Hogan's reductive linear vocabulary implies a return to beginnings, to the inscribing of linear marks as the most archaic of art making activities. Yet, despite his deep interest in Paleolithic and Neolithic art, his inquiry into the basic impulse of drawing is not so much a nostalgia for the "primitive" as it is instead a search for a vocabulary that will read as independent or autonomous, and not as "abstracted." Following the Modernist tradition of interrogating the formal bases of his art, his achievement has been to make line a medium of painting.
Now, in these new paintings, which resolve themselves out of the mists of many shadowy attempts into a single, hard-won, white line (or pair of lines that act in concert), Hogan has brought a deeper severity to his art. His ageless, bone-white configurations obtain an uncanny quality of liberation and necessity within their refinement. And, as D.H. Lawrence said of Native American dancers moving in lines to muffled drums in Mornings in Mexico: "Everything is very soft, subtle, delicate. There is none of the hardness of representation. They are not representing something, not even playing. It is a soft, subtle being something."
— William Peterson, 2002
Richard Hogan continues to refine the bare-bones vocabulary of the "White Paintings" that he showed in New York two years ago, extracting his abstract imagery from a field of gestural sketching. In the earlier work he teased a single line from the labyrinth of tentative marks, thickening it with chalky pigment and floating it on the surface as a bold meander. Now he resolves the drawing into an archipelago of broad, island like shapes.
Bleached of their color and flat as flagstones, Hogan's shapes lie on the smudged canvas like artifacts exposed by an archeologist's brush. Behind their unpredictable forms and their mysteriously harmonious configurations is Hogan's abiding interest in Stone Age art, particularly the great megalithic circles of the British Isles. He filled notebooks with lively line drawings improvised from archeological site maps, which formed the basis of both his large canvases and his smaller works on clayboard. In the end, his irregular forms reflect the informality of the rough-hewn and largely unworked stones, the evident but elusive purposefulness of their arrangements, and the random interventions of vandalism, erosion, and time. A family resemblance unites the shapes, but each one has the effect of a separate and anxious apprehension, like elements in late Cezanne.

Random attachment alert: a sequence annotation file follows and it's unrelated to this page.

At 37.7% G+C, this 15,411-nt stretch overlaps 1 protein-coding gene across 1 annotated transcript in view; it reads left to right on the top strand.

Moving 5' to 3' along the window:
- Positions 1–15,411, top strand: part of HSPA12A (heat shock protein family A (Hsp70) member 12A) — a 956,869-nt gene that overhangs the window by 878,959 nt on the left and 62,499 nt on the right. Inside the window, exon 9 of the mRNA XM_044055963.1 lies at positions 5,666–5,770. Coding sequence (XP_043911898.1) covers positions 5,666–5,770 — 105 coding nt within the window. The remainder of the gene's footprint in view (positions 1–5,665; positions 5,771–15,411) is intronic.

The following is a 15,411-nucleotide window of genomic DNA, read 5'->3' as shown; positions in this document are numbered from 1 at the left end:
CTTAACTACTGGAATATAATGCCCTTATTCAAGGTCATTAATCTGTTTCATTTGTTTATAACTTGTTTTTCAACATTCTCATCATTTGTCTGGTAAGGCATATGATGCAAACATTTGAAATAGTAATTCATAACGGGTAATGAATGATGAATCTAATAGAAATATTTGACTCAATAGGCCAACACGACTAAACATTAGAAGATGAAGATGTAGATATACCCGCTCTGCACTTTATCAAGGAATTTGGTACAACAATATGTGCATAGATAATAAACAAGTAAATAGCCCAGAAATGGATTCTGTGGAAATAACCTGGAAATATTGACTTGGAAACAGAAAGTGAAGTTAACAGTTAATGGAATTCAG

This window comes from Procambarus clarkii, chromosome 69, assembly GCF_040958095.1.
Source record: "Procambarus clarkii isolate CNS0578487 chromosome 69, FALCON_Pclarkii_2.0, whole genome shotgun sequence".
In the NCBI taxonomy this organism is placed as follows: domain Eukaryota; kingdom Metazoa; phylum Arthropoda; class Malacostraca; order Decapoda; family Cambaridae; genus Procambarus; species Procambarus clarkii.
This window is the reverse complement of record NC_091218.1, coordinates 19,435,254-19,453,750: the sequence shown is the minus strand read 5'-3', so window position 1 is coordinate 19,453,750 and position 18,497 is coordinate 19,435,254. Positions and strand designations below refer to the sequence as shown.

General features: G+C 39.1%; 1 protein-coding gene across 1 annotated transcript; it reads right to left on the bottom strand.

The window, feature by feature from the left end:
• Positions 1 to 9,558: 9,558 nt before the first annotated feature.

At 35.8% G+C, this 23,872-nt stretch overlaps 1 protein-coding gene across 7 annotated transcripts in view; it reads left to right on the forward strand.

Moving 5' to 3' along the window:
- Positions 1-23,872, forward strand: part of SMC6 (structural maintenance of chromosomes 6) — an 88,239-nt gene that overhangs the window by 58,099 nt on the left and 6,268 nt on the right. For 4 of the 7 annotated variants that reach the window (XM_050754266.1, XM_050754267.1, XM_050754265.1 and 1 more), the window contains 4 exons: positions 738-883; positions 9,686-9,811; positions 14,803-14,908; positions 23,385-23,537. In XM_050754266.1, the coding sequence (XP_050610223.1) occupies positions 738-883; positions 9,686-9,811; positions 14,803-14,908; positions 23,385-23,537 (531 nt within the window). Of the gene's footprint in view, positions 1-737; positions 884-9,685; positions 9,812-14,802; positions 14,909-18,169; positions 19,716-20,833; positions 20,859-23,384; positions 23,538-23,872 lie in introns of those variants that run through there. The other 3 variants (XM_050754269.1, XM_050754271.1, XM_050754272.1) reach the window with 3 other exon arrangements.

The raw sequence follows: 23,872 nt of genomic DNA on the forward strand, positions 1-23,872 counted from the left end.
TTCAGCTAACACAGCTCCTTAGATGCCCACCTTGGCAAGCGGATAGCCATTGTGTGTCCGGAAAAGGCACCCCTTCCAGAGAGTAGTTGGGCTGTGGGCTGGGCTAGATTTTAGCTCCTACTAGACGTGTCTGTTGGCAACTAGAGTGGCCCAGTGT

For Hogan, drawing is the original artistic act, an aboriginal impulse giving birth to art itself. With their stuttered reconsideration, the lines in his earlier works resembled the densely layered marks left on cave walls by generations of Paleolithic tribesmen. But if Hogan's earlier lines implied a contour and a pathway, his new shapes operate as place. Their swirling effect of enclosure replicates the age-old human impulse to define a place of origin, the spiritual center of the world. By means of his painterly process, however, Hogan acknowledges the ineluctable intervention of time into our grandest designs, the inevitability of loss as the price of endurance.
—William Peterson, 2005